Beauvoir and Sartre were thus oversharing long before oversharing even became a term. Their letters make them seem condescending and exploitive. To their credit, both of them knew this. When Sartre dumped Bianca in March 1940 – he was stationed as a soldier at that time – Beauvoir later wrote him:

“I never blamed you for making the break, since after all that’s what I’d advised you to do. But I blamed us – myself as much as you, actually – in the past, in the future, in the absolute: the way we treat people. I felt it was unacceptable that we’d managed to make her suffer so much.”

Sartre often used Beauvoir to end relationship he no longer wanted to pursue. Either as the bearer of the bad news or as means to an end: His women almost never knew of each other – but they all knew of Beauvoir, whom Sartre presented as the reason why he had to end his “contingent” love affairs. Put the blame on her, Mesdemoiselles! Beauvoir was the real deal, he would never leave her.

Trying and failing

Which doesn’t mean the pact was never threatened in its 51 years of existence. Both Beauvoir and Sartre fell seriously in love with others, Sartre even considered marrying one of his girlfriends. But in the end, the pact survived – and lasted until the end of their lives (Sartre died in 1980, Beauvoir in 1986). It may not have been the perfect relationship between equals it was often seen as; but nor was it a farce, only constructed to hide a dirty truth. Beauvoir and Sartre were both complicated characters, so why should their relationship have been easy? They might have been a unique intellectual powerhouse, but in the end they were still a man and a woman committed to one another – no matter what. Colette Audry, Beuavoir’s teacher colleague in Rouen, remembers: “Theirs was a new kind of relationship, and I had never seen anything like it. I can’t describe what it was like to be present when those two were together. It was so intense that sometimes it made others who saw it sad not to have it.”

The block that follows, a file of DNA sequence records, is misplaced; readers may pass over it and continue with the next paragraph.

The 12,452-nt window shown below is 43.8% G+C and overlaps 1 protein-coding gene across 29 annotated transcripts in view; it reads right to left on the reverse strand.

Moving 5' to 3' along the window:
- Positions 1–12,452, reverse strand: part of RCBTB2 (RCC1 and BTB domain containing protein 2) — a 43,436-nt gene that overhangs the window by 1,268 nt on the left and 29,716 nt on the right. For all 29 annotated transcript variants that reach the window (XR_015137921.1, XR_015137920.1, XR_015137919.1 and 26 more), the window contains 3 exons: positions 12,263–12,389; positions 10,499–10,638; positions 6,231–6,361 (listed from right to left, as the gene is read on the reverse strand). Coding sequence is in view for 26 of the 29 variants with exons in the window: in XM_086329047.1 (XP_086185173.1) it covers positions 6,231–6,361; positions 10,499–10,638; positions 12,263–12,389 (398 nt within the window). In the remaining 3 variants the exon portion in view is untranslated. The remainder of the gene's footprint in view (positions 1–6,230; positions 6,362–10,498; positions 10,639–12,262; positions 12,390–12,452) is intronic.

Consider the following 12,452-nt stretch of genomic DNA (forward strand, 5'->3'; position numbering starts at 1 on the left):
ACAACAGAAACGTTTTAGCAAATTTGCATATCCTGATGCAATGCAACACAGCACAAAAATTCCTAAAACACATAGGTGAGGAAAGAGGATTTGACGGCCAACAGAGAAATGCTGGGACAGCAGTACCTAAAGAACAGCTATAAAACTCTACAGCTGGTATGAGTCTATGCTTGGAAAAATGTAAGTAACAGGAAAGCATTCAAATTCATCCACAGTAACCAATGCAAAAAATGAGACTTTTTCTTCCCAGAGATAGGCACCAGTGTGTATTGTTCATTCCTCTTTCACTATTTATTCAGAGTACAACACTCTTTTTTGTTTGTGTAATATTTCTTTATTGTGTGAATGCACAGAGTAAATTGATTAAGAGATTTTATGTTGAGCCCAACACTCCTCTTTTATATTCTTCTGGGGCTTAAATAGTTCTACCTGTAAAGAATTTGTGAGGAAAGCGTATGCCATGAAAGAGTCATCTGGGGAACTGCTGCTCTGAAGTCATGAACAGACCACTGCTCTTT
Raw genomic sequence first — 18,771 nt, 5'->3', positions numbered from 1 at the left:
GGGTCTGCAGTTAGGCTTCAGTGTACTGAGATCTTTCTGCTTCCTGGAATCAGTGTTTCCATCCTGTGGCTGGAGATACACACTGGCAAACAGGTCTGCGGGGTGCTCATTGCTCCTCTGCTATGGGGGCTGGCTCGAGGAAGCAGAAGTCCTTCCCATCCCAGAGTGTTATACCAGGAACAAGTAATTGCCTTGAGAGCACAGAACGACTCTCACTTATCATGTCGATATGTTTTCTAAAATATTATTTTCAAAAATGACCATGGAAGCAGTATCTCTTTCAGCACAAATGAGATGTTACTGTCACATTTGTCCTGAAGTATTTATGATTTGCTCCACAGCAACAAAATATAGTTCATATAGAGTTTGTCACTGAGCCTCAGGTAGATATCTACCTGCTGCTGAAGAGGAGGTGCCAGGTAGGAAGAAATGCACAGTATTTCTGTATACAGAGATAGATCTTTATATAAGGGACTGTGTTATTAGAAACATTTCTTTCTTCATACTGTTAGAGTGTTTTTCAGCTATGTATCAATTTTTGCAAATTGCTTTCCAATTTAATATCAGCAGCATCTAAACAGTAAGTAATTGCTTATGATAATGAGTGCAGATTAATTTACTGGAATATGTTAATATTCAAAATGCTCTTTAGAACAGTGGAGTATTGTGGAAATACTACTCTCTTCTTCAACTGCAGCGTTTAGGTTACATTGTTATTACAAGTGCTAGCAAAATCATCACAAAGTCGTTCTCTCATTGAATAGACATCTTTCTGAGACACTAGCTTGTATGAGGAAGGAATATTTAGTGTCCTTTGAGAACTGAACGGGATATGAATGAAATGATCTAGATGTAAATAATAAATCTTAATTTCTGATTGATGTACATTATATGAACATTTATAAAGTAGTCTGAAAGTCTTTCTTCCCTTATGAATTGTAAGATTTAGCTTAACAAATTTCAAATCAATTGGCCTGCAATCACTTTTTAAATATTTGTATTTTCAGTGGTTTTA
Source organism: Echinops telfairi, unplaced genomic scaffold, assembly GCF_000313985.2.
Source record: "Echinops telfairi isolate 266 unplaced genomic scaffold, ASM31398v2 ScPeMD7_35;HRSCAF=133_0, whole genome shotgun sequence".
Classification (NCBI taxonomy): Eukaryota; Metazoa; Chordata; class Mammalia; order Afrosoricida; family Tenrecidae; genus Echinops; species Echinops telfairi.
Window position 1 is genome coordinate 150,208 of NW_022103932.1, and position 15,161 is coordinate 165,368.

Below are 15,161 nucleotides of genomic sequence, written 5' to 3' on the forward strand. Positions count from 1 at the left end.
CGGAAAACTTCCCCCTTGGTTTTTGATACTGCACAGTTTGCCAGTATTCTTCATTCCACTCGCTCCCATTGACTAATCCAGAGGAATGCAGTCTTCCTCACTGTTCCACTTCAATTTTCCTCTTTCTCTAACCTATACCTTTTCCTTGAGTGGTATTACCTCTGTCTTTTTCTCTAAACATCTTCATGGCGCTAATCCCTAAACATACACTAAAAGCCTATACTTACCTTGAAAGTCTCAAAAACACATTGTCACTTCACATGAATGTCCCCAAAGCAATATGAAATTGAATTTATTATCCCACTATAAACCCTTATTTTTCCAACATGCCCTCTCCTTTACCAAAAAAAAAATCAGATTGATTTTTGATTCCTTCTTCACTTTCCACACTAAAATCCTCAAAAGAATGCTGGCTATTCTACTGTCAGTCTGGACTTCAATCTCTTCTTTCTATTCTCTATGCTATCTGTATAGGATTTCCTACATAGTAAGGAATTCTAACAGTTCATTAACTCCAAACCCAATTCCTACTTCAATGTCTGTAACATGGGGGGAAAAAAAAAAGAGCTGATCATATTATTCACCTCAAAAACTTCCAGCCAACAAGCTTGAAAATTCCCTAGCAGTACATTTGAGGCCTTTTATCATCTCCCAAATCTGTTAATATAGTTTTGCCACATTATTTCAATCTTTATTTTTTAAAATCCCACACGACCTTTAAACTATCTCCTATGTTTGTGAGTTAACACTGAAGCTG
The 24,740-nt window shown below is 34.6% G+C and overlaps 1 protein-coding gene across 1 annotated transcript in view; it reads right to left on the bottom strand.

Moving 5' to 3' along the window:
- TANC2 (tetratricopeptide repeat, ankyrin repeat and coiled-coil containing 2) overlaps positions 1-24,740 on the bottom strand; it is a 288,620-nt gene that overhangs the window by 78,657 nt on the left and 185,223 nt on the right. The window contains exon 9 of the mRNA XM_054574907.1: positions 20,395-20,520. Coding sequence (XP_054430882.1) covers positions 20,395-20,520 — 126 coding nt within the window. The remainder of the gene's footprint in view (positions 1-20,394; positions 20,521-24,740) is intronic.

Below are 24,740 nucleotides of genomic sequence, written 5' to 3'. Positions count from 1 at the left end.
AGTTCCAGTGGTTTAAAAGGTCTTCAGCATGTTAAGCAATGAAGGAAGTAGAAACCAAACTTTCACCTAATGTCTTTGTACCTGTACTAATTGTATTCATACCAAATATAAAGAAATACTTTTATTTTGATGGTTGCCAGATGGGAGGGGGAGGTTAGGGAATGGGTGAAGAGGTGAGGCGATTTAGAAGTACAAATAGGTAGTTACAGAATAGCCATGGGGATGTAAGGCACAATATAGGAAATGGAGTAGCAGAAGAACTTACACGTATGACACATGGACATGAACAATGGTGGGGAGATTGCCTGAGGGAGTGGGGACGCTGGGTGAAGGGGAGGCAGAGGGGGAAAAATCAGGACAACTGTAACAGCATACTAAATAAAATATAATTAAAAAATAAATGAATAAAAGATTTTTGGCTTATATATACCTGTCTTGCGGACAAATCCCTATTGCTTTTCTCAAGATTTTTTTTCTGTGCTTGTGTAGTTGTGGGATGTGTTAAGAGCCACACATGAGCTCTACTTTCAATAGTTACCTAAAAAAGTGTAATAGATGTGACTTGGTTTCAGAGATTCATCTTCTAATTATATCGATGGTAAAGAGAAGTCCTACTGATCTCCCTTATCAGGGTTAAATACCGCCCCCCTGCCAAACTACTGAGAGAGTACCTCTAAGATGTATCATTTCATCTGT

From the beginning, there was more at stake for Beauvoir: In the 1920s, deciding against marriage and children might have been okay for a bourgeois man like Sartre, but it wasn’t for a bourgeois woman like Beauvoir. When she chose a life with Sartre, she chose a life radically different from the one she was brought up to lead. She jumped, hoping that the risk would pay. In the end, it did. She got her freedom, even if she wasn’t free from jealousy. Nor was Sartre, for that matter. Sartre and Beauvoir had no archetypes, no models to base on their relationship. They had to learn that freedom isn’t just given once, but that in a relationship, it is an ongoing process. They tried and yes, often they failed – mostly other people. But isn’t trying and failing always better than not trying at all?

 

Filed under Myth
Julia Korbik

Julia Korbik (*1988) is a freelance journalist and author based in Berlin. Her main topics are pop and politics – with a feminist twist. In 2014 her first book Stand Up. Feminismus für Anfänger und Fortgeschrittene (engl. Stand Up. Feminism for beginners and advanced learners) was published at Rogner & Bernhard’s. Julia is an active part of cafébabel, the multilingual European online magazine: in the Berlin local team, as vice-president of the Babel Association Germany and as founder and executive editor of Mind the Gap, cafébabel’s column for feminist and gender issues. In 2016 she created Oh, Simone, a blog dedicated to French writer and philosopher Simone de Beauvoir.